Ben Grumbles: Well our agency like all state agencies are affected by the budget cuts. It's an opportunity for us to look for ways to be leaner and greener, to reduce red tape. It does have an impact, and we want to be sure that we have the people in place to run the programs that protect the environment. I think we're making headway, we're finding ways to be more efficient. But it also means we have to work harder to build partnerships with the private sector, to look to fees, to various innovative financing so we can run environmental programs throughout the state and work with business communities to make environmental progress, while maintaining our state's economic competitiveness.
Ted Simons: Is there a way of innovative financing that has caught your eye?
Ben Grumbles: There are several aspects. When it comes to leveraging federal dollars, it's very important to look for ways to have cost sharing, to have innovative public-private partnerships, that's particularly the case with water and wastewater infrastructure systems. Fees are very important aspect of sustainability. So as we look to maintain our programs and to build partnerships, provide the services that we provide, we know that fees for air and water permits are going to be an important part of the process.
Ted Simons: Federal stimulus money, how does it affect your department?
Ben Grumbles: It's a very important part of ensuring environmental protection throughout our state. We -- I think the state should be quite proud of how agencies in the state, particularly our agency, is moving quickly to get those dollars in place so that the shovels are in the ground. $80 million in new money for water and wastewater infrastructure systems have been provided and are being distributed. $3 million for cleaning up underground storage tanks and revitalizing brownfields. So federal stimulus dollars, we shouldn't rely on them forever, they can help jump-start good ideas and projects and we're doing exactly that.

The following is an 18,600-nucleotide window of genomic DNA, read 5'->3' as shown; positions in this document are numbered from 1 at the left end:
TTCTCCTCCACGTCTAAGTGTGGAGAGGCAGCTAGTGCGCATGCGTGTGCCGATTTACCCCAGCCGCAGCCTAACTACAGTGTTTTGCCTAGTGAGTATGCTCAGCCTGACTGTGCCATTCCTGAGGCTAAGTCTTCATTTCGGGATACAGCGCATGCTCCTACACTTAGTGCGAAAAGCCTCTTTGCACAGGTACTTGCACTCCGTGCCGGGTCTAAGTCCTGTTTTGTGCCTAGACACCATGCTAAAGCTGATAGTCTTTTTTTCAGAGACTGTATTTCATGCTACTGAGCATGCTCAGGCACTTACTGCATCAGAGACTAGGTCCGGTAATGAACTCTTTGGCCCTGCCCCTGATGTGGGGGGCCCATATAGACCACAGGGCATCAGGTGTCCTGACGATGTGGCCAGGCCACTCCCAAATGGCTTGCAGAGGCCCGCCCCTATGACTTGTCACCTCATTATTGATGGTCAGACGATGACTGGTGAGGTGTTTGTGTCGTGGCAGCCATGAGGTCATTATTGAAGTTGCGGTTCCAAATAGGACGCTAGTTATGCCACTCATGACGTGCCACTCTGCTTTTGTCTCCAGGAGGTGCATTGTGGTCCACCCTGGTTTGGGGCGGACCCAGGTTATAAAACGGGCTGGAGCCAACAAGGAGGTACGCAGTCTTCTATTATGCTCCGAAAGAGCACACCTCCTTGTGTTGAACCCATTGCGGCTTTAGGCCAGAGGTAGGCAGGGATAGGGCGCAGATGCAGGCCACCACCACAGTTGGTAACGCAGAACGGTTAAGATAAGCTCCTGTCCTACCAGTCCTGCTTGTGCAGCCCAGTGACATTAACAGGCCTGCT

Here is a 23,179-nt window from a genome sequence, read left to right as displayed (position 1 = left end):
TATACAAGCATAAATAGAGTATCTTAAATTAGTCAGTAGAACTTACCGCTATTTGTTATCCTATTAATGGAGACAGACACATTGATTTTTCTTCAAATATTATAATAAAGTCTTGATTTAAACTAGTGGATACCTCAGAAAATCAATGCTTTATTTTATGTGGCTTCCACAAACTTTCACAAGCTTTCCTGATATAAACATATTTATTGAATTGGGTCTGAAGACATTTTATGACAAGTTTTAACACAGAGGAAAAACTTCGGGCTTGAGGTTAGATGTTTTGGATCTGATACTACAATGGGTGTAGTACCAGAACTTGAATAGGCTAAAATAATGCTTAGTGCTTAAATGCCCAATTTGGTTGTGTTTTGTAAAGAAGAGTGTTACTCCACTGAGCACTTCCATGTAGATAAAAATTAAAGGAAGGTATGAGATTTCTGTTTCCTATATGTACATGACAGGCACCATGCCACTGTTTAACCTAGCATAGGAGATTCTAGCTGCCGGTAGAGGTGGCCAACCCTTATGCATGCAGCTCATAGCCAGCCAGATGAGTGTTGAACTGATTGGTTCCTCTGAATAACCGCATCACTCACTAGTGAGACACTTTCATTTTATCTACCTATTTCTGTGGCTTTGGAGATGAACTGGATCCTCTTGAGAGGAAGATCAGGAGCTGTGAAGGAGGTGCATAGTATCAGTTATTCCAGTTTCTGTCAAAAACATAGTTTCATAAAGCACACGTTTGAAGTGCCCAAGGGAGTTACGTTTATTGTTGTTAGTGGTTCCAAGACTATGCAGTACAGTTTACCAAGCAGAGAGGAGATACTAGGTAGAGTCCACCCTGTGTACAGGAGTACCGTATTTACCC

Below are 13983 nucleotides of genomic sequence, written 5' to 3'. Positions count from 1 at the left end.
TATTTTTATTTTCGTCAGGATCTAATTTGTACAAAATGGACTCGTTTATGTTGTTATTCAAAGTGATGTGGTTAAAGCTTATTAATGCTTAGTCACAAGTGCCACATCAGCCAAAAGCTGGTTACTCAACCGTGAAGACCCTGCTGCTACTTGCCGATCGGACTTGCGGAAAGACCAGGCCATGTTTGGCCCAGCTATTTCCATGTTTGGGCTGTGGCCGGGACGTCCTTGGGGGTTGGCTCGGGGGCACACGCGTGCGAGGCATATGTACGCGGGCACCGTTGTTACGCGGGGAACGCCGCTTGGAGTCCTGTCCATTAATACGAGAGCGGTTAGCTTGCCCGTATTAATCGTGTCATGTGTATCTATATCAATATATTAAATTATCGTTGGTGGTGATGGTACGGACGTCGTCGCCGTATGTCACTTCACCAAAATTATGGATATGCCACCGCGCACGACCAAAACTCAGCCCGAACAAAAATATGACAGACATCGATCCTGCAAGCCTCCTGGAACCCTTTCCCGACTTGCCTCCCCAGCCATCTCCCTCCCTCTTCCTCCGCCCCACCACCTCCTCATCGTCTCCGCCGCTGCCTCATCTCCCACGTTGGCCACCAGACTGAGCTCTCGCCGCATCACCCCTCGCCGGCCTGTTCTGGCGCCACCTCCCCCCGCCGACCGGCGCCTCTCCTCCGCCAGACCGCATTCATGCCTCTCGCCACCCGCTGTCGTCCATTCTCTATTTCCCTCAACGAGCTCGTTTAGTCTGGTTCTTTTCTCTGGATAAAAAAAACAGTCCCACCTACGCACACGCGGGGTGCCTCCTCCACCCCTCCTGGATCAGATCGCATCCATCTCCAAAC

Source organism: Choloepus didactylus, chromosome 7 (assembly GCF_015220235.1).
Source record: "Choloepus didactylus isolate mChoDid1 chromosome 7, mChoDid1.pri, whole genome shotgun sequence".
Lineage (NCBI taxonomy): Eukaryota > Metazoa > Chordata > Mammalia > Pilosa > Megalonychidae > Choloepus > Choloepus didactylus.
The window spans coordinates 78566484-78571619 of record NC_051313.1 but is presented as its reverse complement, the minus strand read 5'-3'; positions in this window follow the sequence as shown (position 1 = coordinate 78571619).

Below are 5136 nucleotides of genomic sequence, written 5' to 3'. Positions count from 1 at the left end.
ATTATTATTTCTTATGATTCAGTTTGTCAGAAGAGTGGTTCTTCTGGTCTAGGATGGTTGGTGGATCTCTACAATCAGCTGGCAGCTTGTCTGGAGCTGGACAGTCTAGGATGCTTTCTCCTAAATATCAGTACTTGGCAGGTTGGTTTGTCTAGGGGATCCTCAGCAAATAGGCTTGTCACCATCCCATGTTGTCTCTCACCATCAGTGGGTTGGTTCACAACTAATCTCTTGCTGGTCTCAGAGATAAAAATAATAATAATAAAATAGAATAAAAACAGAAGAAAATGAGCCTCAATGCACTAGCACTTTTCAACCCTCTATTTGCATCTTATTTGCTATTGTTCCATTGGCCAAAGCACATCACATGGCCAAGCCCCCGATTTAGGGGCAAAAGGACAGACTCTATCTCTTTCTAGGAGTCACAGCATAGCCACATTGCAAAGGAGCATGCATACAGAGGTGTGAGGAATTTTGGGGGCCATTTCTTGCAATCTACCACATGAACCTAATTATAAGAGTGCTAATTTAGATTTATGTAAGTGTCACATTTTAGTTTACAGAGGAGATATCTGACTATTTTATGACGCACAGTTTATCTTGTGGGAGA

Ted Simons: I can't let you go without commenting on uranium mining near the Grand Canyon. A lot of controversy and a lot of concern. How is that mining operation good for the quality of the environment?
Ben Grumbles: Well, I'm glad you asked that. One of the key -- we feel one of the key aspects of a sustainable energy policy for the nation involves nuclear power. In Arizona, nuclear power provides about 24% of the state's energy supply. Electricity supply. Uranium is a key part of that. Our agency, whose job it is to protect husband health and the -- public health and the environment, feels it's so important to protect the Grand Canyon and the natural resources throughout our state. There are some opportunities in the northern portion of Arizona to allow for uranium mining to go forward if proper and strong environmental safeguards are in place. We have worked very hard over the last several years to ensure that permits are in place for a few particular mines, and frankly I'm encouraged based on the air safeguards and the water safeguards for one of the permits we just issued that we're going to see progress by having uranium mining done in a protective way, and also provide a valuable carbon-free fuel for the future.
Ted Simons: I know the major concern, though, is for Colorado river water and for groundwater in the area. From where you sit, can you tell those that are concerned about that that safety is being looked at and those things will be protected?
Ben Grumbles: Absolutely. And the concerns are well placed that we always want to make sure that this state's precious groundwater supplies and water supplies, whether it's the Colorado river, or other water bodies throughout the state are protected. For uranium mining, we're looking extra hard and carefully to make sure that pollution does not migrate into groundwater, or into the lower or upper Colorado rivers. And that's important. So for some of the pending permits, we haven't made our final decisions. But for at least one of them we feel we've got some safeguards in place, and any good permit is going to require continuous monitoring and accountability. That is a key component. And we're absolutely committed to that.
Ted Simons: All right. Very good. Thank you for joining us. We appreciate it.
Ben Grumbles: Thank you.
Benjamin Grumbles:Director,Arizona Department of Environmental Quality;